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Jones Fine Art Newsletter
March, 2007

It’s well past time for an update on the Russian Market.
Last year proved to be a lot of fun as we watched Phyllis and Annie open a new gallery in O’Bryonville. Their two Russian shows have been attended by area collectors and curators, and many great works have found homes.

We continue to get new works two to three times a year as Bob travels to St. Petersburg, Moscow and Voronezh.
The Russian economy gains strength every year, which drives more study of the artwork and continues to keep prices for key artists climbing. The international nature of the market parallels activity in China and India as their markets open up and collectors and curators move in.

It’s nice to know that the Russian cultural DNA is still intact. During the cold war, Russian families filled gallery openings and nothing sold, because there was no money.
When Bob traveled to Russia recently, he attended an opening for Nikita Fomin. There were over 1,000 attendees and over half the 135 works sold (Now it’s DNA with money). Nikita had mixed emotions so many sold; he has only a few months to prepare for his next big show in China.

We have the new book available on Alexsei Sokolov, as well as a few copies of Bown’s Dictionary of Soviet and Russian Painting. Bob continues to do more research for the book on Yuri Dyakov.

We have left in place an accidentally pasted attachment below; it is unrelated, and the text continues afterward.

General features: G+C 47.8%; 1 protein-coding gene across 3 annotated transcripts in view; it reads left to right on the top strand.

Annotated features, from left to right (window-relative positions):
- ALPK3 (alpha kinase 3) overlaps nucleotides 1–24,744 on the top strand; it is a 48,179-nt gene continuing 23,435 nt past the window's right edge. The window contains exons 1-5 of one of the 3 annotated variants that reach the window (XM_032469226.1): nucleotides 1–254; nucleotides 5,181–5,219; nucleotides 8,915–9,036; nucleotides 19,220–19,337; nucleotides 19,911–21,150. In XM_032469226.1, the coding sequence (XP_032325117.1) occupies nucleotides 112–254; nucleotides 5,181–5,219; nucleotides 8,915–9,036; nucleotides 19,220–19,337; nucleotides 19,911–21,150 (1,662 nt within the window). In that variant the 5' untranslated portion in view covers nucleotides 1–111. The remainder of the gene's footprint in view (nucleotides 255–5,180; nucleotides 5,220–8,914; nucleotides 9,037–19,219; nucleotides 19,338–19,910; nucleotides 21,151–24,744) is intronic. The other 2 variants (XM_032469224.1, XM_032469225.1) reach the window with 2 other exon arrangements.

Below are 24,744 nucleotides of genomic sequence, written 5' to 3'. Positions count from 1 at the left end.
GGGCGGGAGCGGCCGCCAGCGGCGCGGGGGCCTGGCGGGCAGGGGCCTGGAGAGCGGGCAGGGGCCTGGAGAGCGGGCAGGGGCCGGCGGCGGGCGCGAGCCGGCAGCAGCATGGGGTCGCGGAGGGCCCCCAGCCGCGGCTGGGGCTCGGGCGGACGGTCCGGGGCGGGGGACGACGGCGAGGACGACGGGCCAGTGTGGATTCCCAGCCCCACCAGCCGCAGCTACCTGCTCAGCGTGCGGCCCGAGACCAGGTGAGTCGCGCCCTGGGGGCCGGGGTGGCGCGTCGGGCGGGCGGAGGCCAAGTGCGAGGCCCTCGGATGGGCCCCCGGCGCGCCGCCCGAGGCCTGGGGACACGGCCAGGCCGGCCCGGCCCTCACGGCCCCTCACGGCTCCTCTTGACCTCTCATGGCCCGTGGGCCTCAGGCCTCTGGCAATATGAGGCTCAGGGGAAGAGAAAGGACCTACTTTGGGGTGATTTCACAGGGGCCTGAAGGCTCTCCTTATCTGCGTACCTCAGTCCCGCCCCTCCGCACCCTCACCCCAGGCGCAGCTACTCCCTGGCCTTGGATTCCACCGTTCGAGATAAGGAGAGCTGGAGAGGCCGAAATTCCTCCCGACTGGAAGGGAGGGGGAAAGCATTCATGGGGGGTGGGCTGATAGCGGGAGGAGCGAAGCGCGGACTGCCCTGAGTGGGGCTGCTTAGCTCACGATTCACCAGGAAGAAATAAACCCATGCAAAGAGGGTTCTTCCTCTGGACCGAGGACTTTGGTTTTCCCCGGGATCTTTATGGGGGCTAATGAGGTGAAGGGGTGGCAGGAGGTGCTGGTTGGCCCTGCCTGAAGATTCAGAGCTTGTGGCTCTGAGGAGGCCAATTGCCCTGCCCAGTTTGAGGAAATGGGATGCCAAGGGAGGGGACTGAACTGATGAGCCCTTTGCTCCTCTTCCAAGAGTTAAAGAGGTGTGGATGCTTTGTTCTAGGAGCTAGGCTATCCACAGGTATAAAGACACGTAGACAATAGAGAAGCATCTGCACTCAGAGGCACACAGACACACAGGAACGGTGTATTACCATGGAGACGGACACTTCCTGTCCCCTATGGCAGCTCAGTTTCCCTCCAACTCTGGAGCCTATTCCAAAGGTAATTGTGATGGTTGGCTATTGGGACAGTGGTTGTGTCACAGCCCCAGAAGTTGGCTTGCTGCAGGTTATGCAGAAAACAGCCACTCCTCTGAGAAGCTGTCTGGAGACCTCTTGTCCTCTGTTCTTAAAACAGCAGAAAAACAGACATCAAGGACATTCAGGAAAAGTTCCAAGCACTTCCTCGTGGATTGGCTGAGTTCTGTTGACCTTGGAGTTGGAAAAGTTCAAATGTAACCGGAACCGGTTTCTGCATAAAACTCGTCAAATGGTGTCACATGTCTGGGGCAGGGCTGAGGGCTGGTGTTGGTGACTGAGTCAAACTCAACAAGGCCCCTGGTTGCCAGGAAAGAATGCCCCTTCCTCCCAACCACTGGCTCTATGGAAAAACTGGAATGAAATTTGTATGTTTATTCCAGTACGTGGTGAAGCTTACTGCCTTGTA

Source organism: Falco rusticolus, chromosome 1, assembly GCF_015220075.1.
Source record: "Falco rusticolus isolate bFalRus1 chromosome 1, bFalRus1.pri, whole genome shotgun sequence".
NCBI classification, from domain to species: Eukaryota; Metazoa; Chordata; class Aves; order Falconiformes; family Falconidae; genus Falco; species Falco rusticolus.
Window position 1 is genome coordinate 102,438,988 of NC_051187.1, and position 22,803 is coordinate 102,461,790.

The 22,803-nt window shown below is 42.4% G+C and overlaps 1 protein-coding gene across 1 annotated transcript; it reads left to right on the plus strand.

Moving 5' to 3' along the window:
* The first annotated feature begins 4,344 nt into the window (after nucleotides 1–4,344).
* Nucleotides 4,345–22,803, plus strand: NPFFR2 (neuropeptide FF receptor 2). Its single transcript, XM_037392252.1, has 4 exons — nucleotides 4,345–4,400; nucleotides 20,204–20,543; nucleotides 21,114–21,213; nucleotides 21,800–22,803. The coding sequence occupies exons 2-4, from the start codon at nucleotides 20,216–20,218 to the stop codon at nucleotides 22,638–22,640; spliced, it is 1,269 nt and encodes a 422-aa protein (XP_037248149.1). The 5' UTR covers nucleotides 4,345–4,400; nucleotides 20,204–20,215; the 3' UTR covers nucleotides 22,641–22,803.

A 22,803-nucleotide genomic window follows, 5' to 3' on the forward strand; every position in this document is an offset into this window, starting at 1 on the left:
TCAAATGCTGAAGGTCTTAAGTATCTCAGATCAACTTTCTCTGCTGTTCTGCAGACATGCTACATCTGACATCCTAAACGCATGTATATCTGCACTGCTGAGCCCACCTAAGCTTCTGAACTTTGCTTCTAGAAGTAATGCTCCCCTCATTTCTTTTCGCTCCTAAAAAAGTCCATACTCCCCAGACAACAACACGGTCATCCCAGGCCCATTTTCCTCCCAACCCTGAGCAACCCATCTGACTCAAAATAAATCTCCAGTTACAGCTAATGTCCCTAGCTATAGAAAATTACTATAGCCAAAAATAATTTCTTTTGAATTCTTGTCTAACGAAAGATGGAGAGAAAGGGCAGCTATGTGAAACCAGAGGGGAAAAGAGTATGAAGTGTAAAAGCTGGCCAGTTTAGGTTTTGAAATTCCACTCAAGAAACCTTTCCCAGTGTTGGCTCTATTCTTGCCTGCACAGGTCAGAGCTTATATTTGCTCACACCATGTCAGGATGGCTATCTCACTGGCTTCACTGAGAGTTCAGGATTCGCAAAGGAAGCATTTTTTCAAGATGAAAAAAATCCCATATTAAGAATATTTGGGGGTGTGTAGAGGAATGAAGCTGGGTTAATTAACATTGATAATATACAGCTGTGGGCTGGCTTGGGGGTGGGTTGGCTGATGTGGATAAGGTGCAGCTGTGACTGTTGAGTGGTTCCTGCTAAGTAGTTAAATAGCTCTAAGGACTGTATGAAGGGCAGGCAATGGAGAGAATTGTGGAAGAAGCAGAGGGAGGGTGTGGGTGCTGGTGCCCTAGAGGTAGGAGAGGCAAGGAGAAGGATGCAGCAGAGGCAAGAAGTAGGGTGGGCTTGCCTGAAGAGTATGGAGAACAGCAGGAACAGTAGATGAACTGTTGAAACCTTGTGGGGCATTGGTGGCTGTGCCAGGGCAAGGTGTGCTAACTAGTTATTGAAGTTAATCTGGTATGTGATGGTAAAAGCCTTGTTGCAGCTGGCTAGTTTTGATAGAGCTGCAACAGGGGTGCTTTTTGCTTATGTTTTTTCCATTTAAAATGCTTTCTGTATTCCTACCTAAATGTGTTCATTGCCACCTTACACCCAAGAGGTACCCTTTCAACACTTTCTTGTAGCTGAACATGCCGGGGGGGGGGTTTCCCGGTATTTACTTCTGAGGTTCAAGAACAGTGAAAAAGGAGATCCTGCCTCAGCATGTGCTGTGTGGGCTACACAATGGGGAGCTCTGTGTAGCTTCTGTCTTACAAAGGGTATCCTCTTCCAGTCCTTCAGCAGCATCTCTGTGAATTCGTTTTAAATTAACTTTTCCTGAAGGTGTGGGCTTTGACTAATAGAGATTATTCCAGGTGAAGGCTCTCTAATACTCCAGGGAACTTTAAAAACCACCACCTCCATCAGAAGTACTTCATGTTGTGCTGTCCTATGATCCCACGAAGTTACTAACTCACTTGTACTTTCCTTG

We’ve discussed doing other books and shows of works we’ve sold over the past twelve years. I’m sure we’ll get them done someday. We’re always open for help and suggestions.

The market continues to expand with regular auctions in New York, London and other major art centers. The good nineteenth century works have increased tremendously. Many of those works relate closely to the European and American works of the same period, because a number of the Repin’s instructors were European.

With more research and books, the market is seeking the works by the top artists of the last half of the twentieth century. The Chinese are heavily collecting and showing artists like Fomin that their curators met while studying at the Repin during the Cold War.

There are so many factors that determine art’s value, but many collectors today realize they can spend $30-40,000 for a good third tier American smallish work. It’s still possible to purchase a large top tier Russian work from the 50’s to 90’s for similar money or less. Of course, there are a lot of excellent works for much less.

Some of the artists to watch include Peter and Nikita Fomin, Vasily and Alexei Sokolov, the Tkachev brothers, Efrem Zverkov, Anatoli Levitan, Andrei Mylinikov, Vyacheslav Zagonek, Elena Tabakova, Vera Mylnikova and Sergei Repin.

If you get a chance, stop into the Weston-Bolling Gallery to see the “Bread Lady.” You’ll know she will eventually be in a museum.

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